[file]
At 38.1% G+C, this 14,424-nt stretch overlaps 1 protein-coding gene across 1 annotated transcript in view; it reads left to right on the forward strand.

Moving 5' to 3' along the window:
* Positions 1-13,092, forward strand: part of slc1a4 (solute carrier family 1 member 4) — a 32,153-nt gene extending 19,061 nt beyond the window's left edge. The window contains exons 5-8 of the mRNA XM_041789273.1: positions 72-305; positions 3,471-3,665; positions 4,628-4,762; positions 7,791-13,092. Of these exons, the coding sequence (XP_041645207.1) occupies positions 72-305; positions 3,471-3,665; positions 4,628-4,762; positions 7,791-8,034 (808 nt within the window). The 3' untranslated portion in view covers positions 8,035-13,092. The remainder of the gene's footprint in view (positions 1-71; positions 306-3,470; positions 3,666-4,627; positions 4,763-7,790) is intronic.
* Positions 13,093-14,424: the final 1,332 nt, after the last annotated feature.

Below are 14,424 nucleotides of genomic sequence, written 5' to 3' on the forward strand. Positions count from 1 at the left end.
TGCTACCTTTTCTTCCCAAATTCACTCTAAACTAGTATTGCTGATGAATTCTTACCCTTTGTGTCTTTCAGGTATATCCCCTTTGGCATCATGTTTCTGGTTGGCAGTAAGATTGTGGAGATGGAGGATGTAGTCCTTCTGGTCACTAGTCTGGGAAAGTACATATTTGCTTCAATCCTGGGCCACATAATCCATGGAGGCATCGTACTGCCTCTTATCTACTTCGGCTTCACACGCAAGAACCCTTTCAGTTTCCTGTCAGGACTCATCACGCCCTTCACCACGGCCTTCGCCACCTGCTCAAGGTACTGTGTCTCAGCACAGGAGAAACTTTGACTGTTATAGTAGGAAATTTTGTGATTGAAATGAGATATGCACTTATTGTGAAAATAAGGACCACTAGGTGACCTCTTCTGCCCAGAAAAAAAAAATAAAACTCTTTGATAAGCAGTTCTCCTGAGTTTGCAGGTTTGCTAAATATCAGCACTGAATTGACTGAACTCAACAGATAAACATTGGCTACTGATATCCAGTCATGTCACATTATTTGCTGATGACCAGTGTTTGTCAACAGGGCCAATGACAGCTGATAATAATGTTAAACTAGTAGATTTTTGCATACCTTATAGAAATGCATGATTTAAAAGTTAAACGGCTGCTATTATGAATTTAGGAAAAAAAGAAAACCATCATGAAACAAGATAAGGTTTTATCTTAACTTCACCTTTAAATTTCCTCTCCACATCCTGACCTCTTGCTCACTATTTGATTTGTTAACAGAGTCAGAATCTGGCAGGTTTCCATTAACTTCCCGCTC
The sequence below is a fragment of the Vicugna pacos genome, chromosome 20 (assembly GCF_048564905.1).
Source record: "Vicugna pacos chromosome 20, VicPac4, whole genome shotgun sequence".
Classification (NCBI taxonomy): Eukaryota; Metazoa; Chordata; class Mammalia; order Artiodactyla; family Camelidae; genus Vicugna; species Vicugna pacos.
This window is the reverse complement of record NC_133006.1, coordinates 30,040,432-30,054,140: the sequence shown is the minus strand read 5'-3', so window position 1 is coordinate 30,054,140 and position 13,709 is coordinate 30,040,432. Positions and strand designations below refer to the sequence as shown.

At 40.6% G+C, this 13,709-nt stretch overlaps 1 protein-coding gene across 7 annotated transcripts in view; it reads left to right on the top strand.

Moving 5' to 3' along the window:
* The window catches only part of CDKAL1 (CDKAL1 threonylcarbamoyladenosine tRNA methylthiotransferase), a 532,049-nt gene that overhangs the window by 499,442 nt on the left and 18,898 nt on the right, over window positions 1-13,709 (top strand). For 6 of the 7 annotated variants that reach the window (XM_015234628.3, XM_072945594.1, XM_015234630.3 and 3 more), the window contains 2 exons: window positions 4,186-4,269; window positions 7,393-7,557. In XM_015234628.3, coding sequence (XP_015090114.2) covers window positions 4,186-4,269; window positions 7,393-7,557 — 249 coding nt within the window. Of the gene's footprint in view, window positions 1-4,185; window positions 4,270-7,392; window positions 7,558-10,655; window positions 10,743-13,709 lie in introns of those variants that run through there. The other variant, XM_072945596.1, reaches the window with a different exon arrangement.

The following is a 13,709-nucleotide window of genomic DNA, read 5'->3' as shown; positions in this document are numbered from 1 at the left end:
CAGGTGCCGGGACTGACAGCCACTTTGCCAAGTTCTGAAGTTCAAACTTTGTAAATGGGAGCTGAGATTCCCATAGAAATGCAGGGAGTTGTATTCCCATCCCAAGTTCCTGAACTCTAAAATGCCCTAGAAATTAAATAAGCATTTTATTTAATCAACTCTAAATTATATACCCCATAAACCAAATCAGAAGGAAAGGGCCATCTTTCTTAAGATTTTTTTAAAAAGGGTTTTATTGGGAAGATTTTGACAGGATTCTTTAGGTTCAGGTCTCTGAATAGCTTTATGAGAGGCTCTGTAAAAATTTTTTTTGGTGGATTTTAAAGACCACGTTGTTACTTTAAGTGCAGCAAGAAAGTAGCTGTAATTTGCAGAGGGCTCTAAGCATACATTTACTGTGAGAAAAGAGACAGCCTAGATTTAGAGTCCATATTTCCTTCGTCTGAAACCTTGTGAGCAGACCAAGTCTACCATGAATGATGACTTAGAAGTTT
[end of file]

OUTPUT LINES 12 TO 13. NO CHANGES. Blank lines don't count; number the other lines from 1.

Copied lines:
Moving 5' to 3' along the window:
* The window catches only part of CDKAL1 (CDKAL1 threonylcarbamoyladenosine tRNA methylthiotransferase), a 532,049-nt gene that overhangs the window by 499,442 nt on the left and 18,898 nt on the right, over window positions 1-13,709 (top strand). For 6 of the 7 annotated variants that reach the window (XM_015234628.3, XM_072945594.1, XM_015234630.3 and 3 more), the window contains 2 exons: window positions 4,186-4,269; window positions 7,393-7,557. In XM_015234628.3, coding sequence (XP_015090114.2) covers window positions 4,186-4,269; window positions 7,393-7,557 — 249 coding nt within the window. Of the gene's footprint in view, window positions 1-4,185; window positions 4,270-7,392; window positions 7,558-10,655; window positions 10,743-13,709 lie in introns of those variants that run through there. The other variant, XM_072945596.1, reaches the window with a different exon arrangement.